The years of the war were years of little or no progress in the county, and, in truth, things were rather retrogressive than progressive, and in 1865, when those who had gone to the war from Salina returned, they found the town in a sadly dilapidated condition. New life and energy, however, were instilled into the people, and in a short time the place once more became prosperous. Few settlers, however, came to the county, but one by one they commenced dropping in. The first to come after the war was Ernst Hohneck, who located about nine miles southwest of Salina, at what is now Bavaria, where he opened up a ranch and started a little store. For years he was out there solitary and alone, without a neighbor within miles of him. At as early a date as 1867, it was deemed necessary to build a jail, and on the 13th day of April, in that year, the County Commissioners ordered one built at a cost not to exceed $2,500. In 1868 mounted messengers came dashing into Salina with the alarming news that the Indians were up on the Republican, perpetrating terrible deeds, outraging women, killing children, and murdering and scalping every white man they found. The people became greatly excited and telegraphed the facts to Gov. Crawford at Topeka. The first train from Topeka west brought the Governor to Salina, where he instantly called for volunteers to go out to the scene of the troubles. All the time it took to raise a company of sixty men, was just that required to arm themselves and get mounted. the Governor took command of the company, and that day they rode as far as Churchill, in the southwest corner of Ottawa County. Learning that there were no Indians between the Sa1ine and the Solomon rivers, they rode as far as Minneapolis, and from there they pushed on to Delphos, on the northern boundary line of Ottawa County. At that point they camped for the night, and a party of six was sent out to scout as far north as Lake Sibley, in Republic County. M. J. Mills and M. D. Sampson, of Salina, contributed two of the party. They reached Fort Sibley that night, but met .no Indians on the way. Next day the scouting party started southwest for Asherville, on the Solomon River, to which point the main body of the company had ridden from Delphos. The people within several miles of Asherville had collected there, both for protection and defense. Two of these men, who lived only a short way out from Asherville, started out to their homes to get some milk, but before they reached there a party of Indians rushed down upon them from the bluffs, killed them and scalped them, and rode off before the company had time to mount. Several dead bodies were found -- some men, some women. and some children. The men had all been scalped, the women outraged, and the children fastened to the ground with arrows. The dead were buried, and, after performing this painful duty, the company returned to Salina, where it disbanded.

In 1868 the tide of immigration turned towards Saline County, and a great many settlers located in the county during the year. They came by families and they came by colonies, and a great many came singly and alone. A company of Swedes was formed in Chicago, who sent out an agent to select lands for a colony, and, being pleased with Saline County, he purchased 20,000 acres of land in the southern portion of the county of the railroad company. Soon thereafter; a colony of Swedes numbering seventy-five, came and located on a portion of these lands. That colony was followed soon after by another from Galesburg, Ills., under the leadership of Olof Thurstenburg, numbering about sixty, who located in Smoky View and Smolan townships. After that a constant stream set in, and settlers began to locate in nearly every portion of the county. The following year a large colony from the Western Reserve, Ohio, under the leadership of D. E. Fullerand and T. J. Thorpe came to the county, arriving on the first day of April, 1869. This colony numbered over two hundred souls. The lands they selected were around Bavaria, at that time known a Hohneck, in what is now Ohio Township. They came supplied with tents and a complete outfit. At that time there was not a house in the entire township but Hohneck's Ranch, and another one that had been built by Hohneck as a brewery, but which was then unused. About fifty of the colonists quartered themselves in the old brewery, and the remainder lived in tents until their claims were located, and buildings erected. This colony took up all the even sections of land in Ohio Township within a radius of two miles. With this colony came Warren Cooley, E. S. Cooley, Charles Cooley, Asa Case, A. F. Shute, A. W. Hawley, A. L. Patch, 0. Hubbard, Charles Culp. E. W. Ober, J. B. Hamilton and many others. All that were married of the colonists, brought their families with them. These accessions enabled Saline County to take a wonderful step to the front. In 1870 another colony came from Henry County Ills., under the leadership of Eric Forse. There were about seventy- five, all told, in this colony, most of whom located in Falun Township. From that time until now, the immigration has been more gradual, but every year since, has added its number of new comers to the population; some years more, some less but every year some. The court house was built in 1870, Rev. Wm. Bishop donating to the county a block of ground for the purpose. The first couple in the county to get married was A. M. Campbell and Miss Christina A. Phillips, who were joined in matrimony in 1858. At that time there was neither a minister of the gospel nor a Justice of the Peace in the county, and they were constrained to make a trip to Riley City, in Davis County, in order to be united. The distance they had to travel was about sixty miles so that their wedding tour was equally divided, one-half being accomplished before the ceremony, and the other half-after they had become twain in one flesh. To this couple was born the first child to whom was given birth in Saline County, Miss Christina Campbell, who was born on the 25th day of October, 1859. The first death in the county was that of the child of Mr. and Mrs. Richard Mobley, which occurred in 1857, in what was laid out as the town of "Buchanan," and the next was that of Doctor Cobb, in the fall of 1860. The first store opened in the county was by George Pickard, in the spring of 1858, who sold out to W. A. Phillips in the summer of that year., A. M. Campbell, becoming his salesman. The first post office established in the e county was at Salina, in Nov. 1861, with A. M. Campbell as Postmaster, which position he now holds, and has held, uninterruptedly since that time, covering a period of twenty-one years. The county is, at this time, December, 1882, in a very prosperous condition. It is well supplied with good roads; the rivers and streams are well bridged; both country and towns are well supplied with schools and churches. The farmers, as a general thing, live in good houses and are surrounded with everything to make their homes pleasant, comfortable and happy.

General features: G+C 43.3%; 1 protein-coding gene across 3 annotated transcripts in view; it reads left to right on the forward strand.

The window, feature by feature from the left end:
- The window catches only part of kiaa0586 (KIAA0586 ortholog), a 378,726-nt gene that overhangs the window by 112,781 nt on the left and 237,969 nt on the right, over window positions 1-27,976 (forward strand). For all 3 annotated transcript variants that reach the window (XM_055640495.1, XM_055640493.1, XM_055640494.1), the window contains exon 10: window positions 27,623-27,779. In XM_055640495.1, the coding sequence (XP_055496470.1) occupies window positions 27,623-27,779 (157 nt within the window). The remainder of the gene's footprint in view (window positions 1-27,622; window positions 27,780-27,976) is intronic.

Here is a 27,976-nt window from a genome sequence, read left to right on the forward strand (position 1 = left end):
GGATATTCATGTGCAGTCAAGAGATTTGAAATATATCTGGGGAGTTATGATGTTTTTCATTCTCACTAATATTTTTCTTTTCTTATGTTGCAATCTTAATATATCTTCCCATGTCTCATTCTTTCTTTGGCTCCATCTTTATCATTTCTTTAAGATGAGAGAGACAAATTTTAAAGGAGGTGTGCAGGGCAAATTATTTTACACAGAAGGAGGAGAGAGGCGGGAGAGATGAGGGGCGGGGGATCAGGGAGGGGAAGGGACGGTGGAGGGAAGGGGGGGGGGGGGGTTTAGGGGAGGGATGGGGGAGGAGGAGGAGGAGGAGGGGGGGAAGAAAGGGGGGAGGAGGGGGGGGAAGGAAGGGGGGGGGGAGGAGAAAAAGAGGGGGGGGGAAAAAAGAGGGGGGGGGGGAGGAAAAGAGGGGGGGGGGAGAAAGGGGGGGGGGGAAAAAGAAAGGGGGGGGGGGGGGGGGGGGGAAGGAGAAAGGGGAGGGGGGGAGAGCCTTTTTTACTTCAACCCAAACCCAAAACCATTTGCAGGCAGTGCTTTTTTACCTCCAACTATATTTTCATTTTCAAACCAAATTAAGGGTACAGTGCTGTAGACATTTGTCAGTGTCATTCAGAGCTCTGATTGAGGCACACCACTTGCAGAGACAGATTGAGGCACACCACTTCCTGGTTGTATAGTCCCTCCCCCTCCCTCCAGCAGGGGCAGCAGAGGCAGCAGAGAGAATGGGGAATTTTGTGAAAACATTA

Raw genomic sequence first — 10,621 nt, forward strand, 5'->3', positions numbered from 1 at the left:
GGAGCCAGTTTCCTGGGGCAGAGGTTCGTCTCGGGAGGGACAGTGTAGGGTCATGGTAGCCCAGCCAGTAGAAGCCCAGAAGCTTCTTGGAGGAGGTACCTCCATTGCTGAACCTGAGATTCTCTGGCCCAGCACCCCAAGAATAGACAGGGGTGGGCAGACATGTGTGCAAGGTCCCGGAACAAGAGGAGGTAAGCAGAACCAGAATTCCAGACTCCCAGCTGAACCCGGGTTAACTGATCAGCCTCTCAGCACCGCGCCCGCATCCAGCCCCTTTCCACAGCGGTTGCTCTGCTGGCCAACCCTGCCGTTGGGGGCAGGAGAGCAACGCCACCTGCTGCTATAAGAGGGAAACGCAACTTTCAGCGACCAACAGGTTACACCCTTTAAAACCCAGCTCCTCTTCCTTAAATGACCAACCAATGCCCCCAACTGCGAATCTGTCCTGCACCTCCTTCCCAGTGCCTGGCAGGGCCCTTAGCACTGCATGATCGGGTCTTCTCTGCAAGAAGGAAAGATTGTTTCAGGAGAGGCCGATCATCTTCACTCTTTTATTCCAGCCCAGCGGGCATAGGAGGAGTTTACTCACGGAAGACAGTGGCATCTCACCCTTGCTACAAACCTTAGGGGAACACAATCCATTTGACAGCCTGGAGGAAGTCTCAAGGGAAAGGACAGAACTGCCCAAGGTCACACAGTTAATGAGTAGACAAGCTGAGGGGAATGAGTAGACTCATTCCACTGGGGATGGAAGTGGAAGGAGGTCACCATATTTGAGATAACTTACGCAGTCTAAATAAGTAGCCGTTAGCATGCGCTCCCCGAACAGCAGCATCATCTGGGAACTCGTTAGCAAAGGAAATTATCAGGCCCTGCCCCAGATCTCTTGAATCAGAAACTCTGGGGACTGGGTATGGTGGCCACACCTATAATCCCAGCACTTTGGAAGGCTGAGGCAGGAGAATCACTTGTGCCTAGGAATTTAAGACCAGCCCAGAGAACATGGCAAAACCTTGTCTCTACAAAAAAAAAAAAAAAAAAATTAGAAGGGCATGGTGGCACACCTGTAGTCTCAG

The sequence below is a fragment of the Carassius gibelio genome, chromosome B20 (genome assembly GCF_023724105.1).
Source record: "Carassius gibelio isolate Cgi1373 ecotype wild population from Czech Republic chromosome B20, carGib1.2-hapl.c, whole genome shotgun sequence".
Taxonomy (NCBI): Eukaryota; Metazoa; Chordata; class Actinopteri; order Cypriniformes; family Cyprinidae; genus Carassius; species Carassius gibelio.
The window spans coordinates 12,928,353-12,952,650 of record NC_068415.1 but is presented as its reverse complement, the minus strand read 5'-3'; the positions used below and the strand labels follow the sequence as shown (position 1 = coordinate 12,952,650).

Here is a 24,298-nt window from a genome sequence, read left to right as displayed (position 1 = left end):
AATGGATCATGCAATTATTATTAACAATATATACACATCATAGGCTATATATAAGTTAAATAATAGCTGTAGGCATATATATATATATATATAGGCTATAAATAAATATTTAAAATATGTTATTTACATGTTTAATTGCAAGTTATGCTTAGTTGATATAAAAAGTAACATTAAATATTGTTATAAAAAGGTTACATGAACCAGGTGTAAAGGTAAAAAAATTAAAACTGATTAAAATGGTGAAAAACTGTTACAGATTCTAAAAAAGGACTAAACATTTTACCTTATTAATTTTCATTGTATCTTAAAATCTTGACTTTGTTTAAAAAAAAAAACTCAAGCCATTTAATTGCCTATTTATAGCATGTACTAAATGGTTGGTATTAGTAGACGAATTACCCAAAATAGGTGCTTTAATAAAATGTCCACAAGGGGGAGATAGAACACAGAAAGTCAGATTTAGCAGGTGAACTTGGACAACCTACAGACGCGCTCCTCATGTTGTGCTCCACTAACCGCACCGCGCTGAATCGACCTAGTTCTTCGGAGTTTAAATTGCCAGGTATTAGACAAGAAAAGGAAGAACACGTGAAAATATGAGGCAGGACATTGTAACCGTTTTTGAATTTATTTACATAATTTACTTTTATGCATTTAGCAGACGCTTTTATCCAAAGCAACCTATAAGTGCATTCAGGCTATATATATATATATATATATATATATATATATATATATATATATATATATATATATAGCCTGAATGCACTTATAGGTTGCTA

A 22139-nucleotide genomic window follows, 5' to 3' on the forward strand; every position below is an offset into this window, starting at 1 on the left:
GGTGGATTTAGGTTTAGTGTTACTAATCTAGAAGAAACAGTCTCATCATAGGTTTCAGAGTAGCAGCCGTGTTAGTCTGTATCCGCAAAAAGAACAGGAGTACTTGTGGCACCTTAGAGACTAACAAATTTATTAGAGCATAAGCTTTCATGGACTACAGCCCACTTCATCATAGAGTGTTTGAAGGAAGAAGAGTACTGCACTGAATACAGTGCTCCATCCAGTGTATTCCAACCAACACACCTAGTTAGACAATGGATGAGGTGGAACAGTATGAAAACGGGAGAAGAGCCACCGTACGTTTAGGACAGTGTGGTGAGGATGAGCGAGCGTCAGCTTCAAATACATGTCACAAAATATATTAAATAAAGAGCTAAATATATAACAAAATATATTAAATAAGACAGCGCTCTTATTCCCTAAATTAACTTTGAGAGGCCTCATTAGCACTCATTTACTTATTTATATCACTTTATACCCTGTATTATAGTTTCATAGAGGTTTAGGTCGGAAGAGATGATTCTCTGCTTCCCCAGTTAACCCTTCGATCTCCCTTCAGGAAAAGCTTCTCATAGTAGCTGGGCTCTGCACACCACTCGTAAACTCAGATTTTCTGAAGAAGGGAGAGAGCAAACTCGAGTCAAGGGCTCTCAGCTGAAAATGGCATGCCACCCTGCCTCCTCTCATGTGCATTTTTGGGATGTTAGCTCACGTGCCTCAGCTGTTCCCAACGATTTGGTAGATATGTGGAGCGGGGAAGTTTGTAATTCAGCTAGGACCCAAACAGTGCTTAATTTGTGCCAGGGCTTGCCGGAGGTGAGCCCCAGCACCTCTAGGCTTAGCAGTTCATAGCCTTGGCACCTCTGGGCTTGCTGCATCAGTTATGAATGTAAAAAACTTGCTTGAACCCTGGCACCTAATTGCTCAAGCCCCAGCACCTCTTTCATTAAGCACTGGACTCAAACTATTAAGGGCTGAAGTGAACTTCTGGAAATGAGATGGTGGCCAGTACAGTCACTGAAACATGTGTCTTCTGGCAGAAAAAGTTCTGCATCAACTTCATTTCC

The first deed of conveyance that appears on record in the office of the Registrar of Deeds, is one from I. F. Parsons to Ransom Calkins, conveying the western half of the northwest quarter of Section l2, Township 14, Range 3 west, the consideration being $130. The same quarter section could not be purchased now for less than $7,000. The instrument was dated September 18, 1861. The first case docketed for trial in court was "J. R Allen vs. Hamilton & Tyler," the date of docketing being July 7, 1865. The suit was brought on account, and the amount involved was $119.50.